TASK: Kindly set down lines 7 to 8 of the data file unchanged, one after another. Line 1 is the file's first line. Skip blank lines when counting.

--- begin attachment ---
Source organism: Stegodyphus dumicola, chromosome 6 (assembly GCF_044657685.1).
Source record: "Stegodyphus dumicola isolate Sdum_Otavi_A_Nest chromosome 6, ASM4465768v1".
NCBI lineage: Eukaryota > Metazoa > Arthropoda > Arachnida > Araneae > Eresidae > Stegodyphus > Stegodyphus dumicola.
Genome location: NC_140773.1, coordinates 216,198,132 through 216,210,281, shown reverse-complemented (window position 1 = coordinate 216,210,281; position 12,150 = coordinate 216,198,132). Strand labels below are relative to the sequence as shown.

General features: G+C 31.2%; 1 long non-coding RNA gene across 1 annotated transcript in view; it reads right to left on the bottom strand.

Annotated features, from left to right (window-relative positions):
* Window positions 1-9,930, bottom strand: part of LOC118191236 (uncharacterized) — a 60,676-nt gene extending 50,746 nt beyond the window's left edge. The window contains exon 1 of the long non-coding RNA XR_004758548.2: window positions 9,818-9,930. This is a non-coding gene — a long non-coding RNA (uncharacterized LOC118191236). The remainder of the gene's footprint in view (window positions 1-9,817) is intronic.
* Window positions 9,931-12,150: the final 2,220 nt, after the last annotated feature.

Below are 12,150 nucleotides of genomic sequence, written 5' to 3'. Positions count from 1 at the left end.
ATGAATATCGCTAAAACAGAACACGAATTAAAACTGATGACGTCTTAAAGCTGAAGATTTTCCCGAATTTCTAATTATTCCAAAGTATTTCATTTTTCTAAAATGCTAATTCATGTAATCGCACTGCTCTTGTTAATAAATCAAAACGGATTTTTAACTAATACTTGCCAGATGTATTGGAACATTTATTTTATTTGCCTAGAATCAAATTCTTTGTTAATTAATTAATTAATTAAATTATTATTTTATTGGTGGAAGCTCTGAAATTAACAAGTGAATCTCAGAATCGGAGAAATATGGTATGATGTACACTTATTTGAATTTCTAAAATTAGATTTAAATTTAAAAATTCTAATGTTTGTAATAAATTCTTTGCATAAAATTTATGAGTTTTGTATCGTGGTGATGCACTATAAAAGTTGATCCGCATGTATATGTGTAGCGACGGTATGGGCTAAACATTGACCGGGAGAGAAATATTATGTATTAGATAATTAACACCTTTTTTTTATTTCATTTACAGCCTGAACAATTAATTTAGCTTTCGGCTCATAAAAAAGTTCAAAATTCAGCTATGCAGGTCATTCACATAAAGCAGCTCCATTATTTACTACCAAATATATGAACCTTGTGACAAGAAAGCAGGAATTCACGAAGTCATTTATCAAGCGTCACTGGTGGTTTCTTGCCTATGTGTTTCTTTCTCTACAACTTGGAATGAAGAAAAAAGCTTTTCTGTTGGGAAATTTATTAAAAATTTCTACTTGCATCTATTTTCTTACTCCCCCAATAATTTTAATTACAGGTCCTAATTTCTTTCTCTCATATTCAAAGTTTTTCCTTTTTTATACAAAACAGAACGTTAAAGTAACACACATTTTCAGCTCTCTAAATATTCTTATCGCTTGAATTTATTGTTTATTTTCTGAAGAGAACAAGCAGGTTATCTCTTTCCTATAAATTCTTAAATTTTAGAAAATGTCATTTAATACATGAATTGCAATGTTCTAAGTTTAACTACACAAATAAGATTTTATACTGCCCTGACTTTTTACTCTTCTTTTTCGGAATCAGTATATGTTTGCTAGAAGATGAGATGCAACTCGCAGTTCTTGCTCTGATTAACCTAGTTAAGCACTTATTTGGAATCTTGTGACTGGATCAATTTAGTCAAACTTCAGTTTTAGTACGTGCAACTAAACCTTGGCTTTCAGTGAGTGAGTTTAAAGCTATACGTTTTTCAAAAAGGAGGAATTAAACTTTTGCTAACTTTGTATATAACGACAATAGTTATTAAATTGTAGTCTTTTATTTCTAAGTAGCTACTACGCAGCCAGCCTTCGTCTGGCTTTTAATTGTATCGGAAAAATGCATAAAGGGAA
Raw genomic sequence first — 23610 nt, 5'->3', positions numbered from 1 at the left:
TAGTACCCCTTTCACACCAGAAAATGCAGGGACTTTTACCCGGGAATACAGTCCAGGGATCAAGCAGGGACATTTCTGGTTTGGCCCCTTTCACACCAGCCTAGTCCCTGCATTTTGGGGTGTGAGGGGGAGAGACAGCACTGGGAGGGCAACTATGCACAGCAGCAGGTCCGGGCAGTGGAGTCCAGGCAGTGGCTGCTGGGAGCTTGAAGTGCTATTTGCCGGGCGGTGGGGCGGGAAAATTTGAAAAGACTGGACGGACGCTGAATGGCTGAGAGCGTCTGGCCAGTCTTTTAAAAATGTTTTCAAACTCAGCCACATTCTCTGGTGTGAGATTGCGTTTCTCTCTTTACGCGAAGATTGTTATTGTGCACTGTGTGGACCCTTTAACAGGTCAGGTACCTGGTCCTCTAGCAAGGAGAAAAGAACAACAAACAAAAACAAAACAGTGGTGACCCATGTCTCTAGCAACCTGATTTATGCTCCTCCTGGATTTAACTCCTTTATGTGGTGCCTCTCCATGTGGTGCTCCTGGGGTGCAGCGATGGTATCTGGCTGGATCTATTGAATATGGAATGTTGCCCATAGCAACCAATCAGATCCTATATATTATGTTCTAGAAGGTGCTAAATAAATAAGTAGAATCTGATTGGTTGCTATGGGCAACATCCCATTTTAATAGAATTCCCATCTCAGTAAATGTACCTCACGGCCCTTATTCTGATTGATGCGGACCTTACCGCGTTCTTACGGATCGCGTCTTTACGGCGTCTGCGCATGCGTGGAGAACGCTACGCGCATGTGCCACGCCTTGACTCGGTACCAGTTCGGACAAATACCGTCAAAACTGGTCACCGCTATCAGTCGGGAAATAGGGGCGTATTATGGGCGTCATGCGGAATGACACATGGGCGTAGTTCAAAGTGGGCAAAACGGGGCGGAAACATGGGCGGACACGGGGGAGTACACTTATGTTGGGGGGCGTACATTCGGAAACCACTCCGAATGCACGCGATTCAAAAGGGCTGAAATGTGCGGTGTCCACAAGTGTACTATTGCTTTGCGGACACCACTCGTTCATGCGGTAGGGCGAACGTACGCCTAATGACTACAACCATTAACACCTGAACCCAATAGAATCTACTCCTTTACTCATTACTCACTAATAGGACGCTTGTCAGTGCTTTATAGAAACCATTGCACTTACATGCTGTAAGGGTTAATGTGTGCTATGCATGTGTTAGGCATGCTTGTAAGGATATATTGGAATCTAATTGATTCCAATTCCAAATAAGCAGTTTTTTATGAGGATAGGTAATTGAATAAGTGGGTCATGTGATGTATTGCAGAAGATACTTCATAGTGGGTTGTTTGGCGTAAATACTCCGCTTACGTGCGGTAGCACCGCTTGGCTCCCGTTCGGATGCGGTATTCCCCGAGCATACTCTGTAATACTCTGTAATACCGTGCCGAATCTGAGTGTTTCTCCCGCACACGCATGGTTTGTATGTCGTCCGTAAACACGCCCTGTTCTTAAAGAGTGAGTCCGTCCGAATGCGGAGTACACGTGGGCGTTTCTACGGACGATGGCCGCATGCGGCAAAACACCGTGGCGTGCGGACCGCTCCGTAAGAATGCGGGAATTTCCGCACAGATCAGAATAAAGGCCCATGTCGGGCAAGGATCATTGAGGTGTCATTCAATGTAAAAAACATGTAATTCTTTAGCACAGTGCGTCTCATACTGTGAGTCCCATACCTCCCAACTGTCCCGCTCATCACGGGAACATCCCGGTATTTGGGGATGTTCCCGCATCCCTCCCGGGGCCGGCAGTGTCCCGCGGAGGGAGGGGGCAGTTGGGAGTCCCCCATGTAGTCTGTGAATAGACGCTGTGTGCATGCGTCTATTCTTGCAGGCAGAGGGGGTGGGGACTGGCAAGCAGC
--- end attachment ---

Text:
* Window positions 1-9,930, bottom strand: part of LOC118191236 (uncharacterized) — a 60,676-nt gene extending 50,746 nt beyond the window's left edge. The window contains exon 1 of the long non-coding RNA XR_004758548.2: window positions 9,818-9,930. This is a non-coding gene — a long non-coding RNA (uncharacterized LOC118191236). The remainder of the gene's footprint in view (window positions 1-9,817) is intronic.
* Window positions 9,931-12,150: the final 2,220 nt, after the last annotated feature.